Here is an incredible and rather gruesome example of camouflage that I recently came across. This was on the shore of Lake Victoria, among the buttress roots of a fig tree…
What are these mysterious creatures?
As you can see – there was a small group of strange beings shuffling along on the bark of the tree. A closer look revealed that these insects were dressed up in one of the most bizarre costumes! They were wearing a suit of DEAD ANTS!! Yes, the ‘cloak’ covering the insects’ body is made up of dead ants. These are ants that this Assassin Bug nymph has captured and then glued to its back after killing them and sucking out their body fluids.
Living among the young Assassin Bug nymphs was a single adult, who is likely the mother of some of these young killers. She was brightly coloured, but did not wear a coat of ants.
More from the wonderful (and bizarre) world of insects soon…
Dear All, while watching a trail of ants walking up the trunk of a tree I noticed a tiny piece of dirt moving among the ants. At first I thought that it was just a stray bit of bark blown in, but a closer look revealed that it was moving purposefully with the ants. It was so tiny that I couldn’t get photos of it with the ants and had to put it on a sheet of white paper to actually see it…
Is this a speck of dirt or a bug?
Turning the speck of dirt over reveals that it is indeed an insect wearing a cloak of bits of dirt and bark. Here you can see the legs and body segments more clearly…
'Speck of dirt' turned over to reveal an insect beneath!
Not sure exactly what this bug is or is doing with the ants, but no doubt it is a ‘myrmecophile’ which means an ‘ant-lover’ that lives with the ants and exploits them…
Truly a wonderful disguise!
Have been watching some bees visiting wildflowers and trying (mostly unsuccessfully) to get a photo of one extremely beautiful and fast-flying bee – a long-tongued Amegilla bee with a shiny blue abdomen..
Beautiful and elusive Amegilla bee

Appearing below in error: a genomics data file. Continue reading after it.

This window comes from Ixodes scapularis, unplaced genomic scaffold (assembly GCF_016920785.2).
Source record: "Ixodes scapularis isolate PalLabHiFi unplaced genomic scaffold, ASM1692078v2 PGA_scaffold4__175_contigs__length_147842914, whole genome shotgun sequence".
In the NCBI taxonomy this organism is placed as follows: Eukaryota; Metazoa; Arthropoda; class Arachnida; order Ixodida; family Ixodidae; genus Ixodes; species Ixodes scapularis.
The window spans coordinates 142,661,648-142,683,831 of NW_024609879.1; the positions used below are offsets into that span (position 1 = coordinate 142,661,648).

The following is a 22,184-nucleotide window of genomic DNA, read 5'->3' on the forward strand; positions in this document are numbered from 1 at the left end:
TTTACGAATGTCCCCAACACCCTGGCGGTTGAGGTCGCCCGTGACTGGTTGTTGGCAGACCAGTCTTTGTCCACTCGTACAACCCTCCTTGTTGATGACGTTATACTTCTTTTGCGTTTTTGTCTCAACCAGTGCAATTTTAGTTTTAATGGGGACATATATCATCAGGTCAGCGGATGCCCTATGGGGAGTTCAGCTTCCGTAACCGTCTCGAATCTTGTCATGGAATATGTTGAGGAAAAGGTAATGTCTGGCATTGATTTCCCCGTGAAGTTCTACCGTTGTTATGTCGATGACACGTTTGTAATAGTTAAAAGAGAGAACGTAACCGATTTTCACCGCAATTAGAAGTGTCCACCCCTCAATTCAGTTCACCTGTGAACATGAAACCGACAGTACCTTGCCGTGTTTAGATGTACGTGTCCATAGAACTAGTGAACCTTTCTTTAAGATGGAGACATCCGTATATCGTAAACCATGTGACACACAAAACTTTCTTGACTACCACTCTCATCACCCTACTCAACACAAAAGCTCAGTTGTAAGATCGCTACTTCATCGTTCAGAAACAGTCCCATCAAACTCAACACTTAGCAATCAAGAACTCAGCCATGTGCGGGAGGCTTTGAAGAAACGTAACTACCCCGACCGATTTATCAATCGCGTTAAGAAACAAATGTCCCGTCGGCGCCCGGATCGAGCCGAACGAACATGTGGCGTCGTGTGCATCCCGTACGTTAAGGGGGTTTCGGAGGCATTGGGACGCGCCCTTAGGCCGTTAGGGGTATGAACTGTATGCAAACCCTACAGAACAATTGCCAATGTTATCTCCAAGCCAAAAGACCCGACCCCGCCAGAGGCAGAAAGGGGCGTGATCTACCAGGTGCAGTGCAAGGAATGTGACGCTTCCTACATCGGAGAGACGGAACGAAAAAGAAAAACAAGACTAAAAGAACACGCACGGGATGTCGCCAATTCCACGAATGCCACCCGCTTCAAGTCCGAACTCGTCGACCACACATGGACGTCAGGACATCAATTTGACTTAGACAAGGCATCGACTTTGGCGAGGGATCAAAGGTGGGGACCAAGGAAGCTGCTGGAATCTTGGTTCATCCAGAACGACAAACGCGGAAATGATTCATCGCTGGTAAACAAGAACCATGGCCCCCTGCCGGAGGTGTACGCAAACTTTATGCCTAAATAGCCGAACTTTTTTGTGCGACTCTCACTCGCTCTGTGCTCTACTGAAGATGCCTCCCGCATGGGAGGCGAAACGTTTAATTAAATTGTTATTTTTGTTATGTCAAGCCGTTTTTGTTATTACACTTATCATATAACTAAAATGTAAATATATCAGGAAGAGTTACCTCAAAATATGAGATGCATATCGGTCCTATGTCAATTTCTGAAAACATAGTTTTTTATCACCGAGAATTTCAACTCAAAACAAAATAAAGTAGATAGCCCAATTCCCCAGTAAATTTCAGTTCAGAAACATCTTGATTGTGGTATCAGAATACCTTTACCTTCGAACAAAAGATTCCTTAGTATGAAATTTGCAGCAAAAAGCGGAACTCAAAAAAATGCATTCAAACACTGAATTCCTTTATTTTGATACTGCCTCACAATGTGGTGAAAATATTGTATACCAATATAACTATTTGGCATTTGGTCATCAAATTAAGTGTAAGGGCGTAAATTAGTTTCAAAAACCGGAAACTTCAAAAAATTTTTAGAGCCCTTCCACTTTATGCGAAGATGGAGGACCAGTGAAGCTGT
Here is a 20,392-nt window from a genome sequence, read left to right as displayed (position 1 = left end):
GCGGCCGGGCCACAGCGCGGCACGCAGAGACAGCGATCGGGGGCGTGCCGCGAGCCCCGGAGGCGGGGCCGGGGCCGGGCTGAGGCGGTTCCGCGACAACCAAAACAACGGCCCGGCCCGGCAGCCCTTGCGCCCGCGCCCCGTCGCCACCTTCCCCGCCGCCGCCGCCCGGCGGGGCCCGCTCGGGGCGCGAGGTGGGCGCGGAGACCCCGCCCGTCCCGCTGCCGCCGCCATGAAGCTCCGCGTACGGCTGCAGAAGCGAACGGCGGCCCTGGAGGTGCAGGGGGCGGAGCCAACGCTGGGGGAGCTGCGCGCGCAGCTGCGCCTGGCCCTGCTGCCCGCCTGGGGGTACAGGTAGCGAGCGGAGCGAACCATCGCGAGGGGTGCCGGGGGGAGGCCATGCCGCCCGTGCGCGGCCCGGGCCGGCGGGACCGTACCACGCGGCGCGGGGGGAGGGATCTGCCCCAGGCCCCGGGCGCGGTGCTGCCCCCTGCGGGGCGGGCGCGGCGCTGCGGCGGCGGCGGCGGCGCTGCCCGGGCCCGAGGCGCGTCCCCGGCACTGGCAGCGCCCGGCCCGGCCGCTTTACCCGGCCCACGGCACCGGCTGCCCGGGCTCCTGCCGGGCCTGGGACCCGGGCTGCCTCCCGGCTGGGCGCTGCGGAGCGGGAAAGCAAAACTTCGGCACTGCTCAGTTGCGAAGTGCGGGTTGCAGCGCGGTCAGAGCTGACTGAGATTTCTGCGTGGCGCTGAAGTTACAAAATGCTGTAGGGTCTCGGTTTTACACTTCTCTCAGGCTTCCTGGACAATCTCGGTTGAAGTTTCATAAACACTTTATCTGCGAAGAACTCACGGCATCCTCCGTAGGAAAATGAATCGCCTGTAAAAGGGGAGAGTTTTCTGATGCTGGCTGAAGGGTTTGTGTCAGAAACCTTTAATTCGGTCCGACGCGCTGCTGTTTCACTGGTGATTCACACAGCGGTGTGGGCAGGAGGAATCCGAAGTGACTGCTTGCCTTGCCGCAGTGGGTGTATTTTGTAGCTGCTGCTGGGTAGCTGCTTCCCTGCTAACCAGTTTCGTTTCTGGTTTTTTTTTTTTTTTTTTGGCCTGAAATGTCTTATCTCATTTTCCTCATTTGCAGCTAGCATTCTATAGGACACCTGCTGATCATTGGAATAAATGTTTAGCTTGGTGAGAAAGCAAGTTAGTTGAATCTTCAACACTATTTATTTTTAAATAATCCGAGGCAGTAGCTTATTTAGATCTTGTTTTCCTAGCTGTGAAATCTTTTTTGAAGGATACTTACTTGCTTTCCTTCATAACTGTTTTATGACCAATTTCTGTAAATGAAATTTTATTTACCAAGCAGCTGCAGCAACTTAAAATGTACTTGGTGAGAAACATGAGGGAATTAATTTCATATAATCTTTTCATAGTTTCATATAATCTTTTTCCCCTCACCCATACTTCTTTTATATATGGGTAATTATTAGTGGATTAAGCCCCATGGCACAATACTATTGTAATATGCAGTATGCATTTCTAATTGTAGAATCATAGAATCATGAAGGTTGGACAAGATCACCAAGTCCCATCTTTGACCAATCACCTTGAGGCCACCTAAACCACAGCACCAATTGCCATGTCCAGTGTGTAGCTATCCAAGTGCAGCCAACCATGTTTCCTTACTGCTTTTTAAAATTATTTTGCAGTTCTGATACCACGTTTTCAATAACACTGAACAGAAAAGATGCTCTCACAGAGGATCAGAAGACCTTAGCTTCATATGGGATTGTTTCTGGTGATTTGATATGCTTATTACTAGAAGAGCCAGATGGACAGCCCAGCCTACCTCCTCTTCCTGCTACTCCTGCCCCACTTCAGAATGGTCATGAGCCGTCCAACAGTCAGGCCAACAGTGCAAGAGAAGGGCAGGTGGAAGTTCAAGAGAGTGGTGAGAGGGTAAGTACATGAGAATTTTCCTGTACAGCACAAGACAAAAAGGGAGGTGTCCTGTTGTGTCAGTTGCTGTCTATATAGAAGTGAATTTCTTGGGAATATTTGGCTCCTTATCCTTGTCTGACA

As I was waiting patiently for the bee, I noticed some of the flowers twitching. A closer look revealed this unbelievable master-of-disguise!
Can you spot the Flower Mantid?
Here is a closer look at this creature who is the emperor of the tiny world on the flowers… Even the eyes, and the grappling-hook fore-legs are beautifully sculptured to fit in with the sinister illusion
Flower Mantid - Master-of-Disguise!
One of the most remarkable insects I came across in Borneo was this consummate master of disguise
Can you spot the large insect in the picture below?
Can you spot the insect?
Ok – here is another picture where it is a little easier…
Now can you see the insect? (It's right in the middle of the picture!)
And here is a view of this amazing ‘phantom’ – this is an unidentified kind of stick insect…
The Master of Disguise!
More from the wonderful world of insects soon…
More from my travels in the bush. At a spiny succulent euphorbia in Laikipia the other day I was looking at some Groove-winged Flower Beetles. These are tiny beetles who feed on flowers, often in groups. Here are a couple pictures of the beetles – and what I took to be a happily visiting fly as well. On peering closer I noticed the fly wasn’t really moving even when I accidentally bumped the plant. Then I looked closer (as one always should with insects) and guess who was sitting there !?
Can you spot the interloper in the pictures below?
Groove-winged Flower Beetles and someone else - can you see her?
Here's a closer view - now can you see her?
Yes – this was an amazing flower spider beautifully camouflaged to look just LIKE the euphorbia flowers!
The flower spider with her lunch!
Even more amazing – the fat yellow one is the female, she is much larger than the male, who rides around on her back – you can see him here – the reddish brown one sitting on her! This difference in sizes is not unusual in spiders where females are typically the big beefy ones and males are tiny and weak…
Close-up: you can see the tiny male sitting on her back!
More from the wonderful world of bugs soon!